25. Building a global presence expands an organizations scale of operations, enabling it to realize economies of scale.

  a. True
  b. False

 

26. Functional managers coordinate across functions, whereas country managers coordinate among countries.

  a. True
  b. False

 

27. Managers and organizations all over the world are very reluctant to cooperate to achieve competitive advantage on a global scale.

  a. True
  b. False

 

28. European companies tend to have international units that have a high level of independence.

  a. True
  b. False

 

29. Hybrid structures are typical in highly volatile environments.

  a. True
  b. False

 

30. Informal cultures place a low value on status and power differences.

  a. True
  b. False

 

31. Having a presence in multiple countries provides firms with more marketing power and synergy compared to the same-size firm that has a presence in fewer countries.

  a. True
  b. False

 

Indicate the answer choice that best completes the statement or answers the question.

 

32. What type of organization operates with the entire world as their marketplace?

  a. multidomestic firms
  b. international organizations
  c. governmental agencies
  d. global companies

 

33. Which of the following is a characteristic of the global matrix organizational structure?

  a. It increases horizontal coordination, but decreases vertical coordination.
  b. It balances the interests of both product standardization and regional customization
  c. It commonly utilizes matrix bosses as functional and product heads.
  d. It divides the world into regions with each division reporting to the CEO.

 

34. Which of the following is a characteristic of the global geographical organizational structure?

  a. It is most useful for new product lines.
  b. It works well for products with rapidly changing technologies.
  c. It works best if there are similar needs for the product across countries.
  d. It may make product planning on a global scale challenging.

 

35. Which of the following characteristics distinguishes the transnational organization from other forms of global organizations?

  a. Assets and resources are dispersed worldwide into highly specialized operations that are linked through interdependent relationships.
  b. Structures are stable.
  c. Subsidiary managers initiate strategy and innovations that become strategy for the corporation as a whole.
  d. Unification and coordination are achieved primarily through corporate culture, shared vision and values, and management style rather than through formal structures and systems.

 

36. In what stage of the international evolution of a company are the worldwide geographic or product structures most likely to appear?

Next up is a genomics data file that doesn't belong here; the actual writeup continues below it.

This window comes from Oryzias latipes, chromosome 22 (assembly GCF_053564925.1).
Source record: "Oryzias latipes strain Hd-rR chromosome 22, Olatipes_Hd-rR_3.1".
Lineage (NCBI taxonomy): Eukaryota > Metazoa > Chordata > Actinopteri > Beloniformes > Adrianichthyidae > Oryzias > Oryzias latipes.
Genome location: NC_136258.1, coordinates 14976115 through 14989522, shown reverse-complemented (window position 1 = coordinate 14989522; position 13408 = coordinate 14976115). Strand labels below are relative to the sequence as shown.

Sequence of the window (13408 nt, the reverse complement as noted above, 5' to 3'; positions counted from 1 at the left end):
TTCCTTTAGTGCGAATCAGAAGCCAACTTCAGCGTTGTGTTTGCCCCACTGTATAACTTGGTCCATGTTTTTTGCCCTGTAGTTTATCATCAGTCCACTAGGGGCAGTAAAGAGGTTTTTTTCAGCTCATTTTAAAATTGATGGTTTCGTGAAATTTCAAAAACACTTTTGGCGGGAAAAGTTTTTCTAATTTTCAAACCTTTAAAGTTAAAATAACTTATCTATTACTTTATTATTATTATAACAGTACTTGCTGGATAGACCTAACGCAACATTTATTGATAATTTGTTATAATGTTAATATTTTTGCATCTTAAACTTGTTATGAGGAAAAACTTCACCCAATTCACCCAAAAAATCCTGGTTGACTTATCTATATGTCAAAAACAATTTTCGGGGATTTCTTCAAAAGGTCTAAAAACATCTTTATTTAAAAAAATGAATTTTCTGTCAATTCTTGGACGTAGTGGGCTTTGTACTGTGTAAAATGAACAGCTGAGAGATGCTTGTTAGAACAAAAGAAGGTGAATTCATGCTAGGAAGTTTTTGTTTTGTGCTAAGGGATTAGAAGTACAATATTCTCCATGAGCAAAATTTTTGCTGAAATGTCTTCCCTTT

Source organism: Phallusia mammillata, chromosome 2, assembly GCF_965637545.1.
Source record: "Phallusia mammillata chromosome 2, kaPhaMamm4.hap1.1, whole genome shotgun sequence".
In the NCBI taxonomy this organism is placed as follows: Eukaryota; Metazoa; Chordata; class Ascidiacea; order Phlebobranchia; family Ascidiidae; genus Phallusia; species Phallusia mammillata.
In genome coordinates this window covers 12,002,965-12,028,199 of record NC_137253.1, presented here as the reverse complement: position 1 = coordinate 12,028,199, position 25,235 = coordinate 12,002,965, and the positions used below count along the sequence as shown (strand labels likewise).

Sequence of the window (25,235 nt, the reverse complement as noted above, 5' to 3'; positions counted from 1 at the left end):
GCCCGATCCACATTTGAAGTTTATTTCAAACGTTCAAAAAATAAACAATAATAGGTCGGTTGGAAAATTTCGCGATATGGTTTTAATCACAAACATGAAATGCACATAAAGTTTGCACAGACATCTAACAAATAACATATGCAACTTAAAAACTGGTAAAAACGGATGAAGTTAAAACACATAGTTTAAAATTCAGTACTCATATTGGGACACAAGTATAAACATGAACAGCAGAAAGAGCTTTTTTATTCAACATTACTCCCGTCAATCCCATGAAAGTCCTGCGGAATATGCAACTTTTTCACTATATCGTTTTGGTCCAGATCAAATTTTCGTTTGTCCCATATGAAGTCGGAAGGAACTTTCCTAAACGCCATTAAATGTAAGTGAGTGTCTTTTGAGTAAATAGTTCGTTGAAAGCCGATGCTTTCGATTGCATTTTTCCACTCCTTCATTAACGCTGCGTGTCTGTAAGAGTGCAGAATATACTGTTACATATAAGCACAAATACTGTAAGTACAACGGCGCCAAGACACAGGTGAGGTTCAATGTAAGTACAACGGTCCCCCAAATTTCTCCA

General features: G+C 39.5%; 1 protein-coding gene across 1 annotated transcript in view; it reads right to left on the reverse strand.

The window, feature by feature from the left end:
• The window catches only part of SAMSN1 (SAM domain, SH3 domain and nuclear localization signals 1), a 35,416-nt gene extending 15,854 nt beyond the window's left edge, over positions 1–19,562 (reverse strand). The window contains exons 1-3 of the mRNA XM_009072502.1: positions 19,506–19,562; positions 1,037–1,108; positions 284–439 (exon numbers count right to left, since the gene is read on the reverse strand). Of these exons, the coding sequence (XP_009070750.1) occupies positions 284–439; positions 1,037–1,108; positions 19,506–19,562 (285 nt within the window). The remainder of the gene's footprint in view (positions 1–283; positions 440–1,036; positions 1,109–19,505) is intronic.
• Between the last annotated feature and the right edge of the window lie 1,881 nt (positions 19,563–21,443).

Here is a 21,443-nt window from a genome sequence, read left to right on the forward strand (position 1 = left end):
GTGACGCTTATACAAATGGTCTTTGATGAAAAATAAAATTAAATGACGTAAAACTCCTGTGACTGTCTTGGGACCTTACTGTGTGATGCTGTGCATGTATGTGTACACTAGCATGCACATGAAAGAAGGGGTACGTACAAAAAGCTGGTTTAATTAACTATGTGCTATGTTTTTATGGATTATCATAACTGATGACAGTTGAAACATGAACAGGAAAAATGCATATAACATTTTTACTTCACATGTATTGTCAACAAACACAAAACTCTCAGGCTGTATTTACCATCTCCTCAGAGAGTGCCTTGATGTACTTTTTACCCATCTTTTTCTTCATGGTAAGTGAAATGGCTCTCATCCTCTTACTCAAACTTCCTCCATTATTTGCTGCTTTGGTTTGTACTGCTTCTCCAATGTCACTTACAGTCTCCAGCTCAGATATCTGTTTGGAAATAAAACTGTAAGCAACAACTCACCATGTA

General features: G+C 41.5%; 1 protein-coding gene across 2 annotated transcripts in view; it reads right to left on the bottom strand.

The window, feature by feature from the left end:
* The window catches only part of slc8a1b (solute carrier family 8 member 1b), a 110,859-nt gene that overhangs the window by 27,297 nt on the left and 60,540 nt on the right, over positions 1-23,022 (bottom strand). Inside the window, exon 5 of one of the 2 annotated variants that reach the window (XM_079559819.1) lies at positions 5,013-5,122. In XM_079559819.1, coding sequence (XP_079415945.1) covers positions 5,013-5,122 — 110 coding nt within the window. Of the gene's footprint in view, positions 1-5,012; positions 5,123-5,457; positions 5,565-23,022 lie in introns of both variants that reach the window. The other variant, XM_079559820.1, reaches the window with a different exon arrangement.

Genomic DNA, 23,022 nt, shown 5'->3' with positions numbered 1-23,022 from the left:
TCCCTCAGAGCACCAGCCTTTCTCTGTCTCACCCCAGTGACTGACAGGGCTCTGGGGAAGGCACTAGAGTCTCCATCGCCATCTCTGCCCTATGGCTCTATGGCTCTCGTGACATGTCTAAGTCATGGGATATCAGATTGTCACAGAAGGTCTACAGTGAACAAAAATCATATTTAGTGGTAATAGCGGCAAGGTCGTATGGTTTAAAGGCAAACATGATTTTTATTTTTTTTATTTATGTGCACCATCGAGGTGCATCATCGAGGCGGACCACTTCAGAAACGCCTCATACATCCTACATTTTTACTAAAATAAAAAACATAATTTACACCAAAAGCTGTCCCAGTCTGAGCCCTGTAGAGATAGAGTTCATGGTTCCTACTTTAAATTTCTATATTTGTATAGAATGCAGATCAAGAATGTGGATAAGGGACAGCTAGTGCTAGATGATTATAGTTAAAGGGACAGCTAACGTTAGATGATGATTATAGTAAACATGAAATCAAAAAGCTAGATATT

a. domestic
  b. international
  c. multinational
  d. global

 

37. Which statement best describes Mandel-Campbells description of Canadas approach to competing globally?

  a. Canada has competed effectively internationally.
  b. Canada needs policies to encourage entrepreneurial action.
  c. Canada needs to do more research to understand and address globalization.
  d. Canadian companies have not had the gumption necessary for international success.

 

38. What kind of major challenge do managers face as organizations become more differentiated, with multiple products, divisions, departments, and positions scattered across numerous countries?

  a. knowledge transfer
  b. differentiation
  c. integration
  d. development

 

39. What type of strategy is being followed when a company such as Coca-Cola decides to use the same product design and advertising strategy throughout the world?

  a. multidomestic
  b. consortia
  c. focused
  d. globalization

 

40. In what stage does a specific division replace the export department, requiring the need to hire specialists to handle sales, service, and warehousing abroad?

  a. domestic
  b. international
  c. global
  d. multinational

 

41. Which term refers to groups of independent companies that come together to share skills, resources, costs, and access to one anothers markets?

  a. joint ventures
  b. cartels
  c. alliances
  d. consortia

 

42. Which term refers to the number and variety of products and services a company offers, as well as the number and variety of regions, countries, and markets it serves?

  a. economies of scale
  b. market potential
  c. scope
  d. development stage

 

43. Which component of the global organizational challenge is being faced by an organization that has to create a structure to operate in numerous countries that differ in economic development, language, political systems and government regulations, cultural norms and values, and infrastructure?

  a. the problem of transferring knowledge across a global firm
  b. dealing with greater complexity and differentiation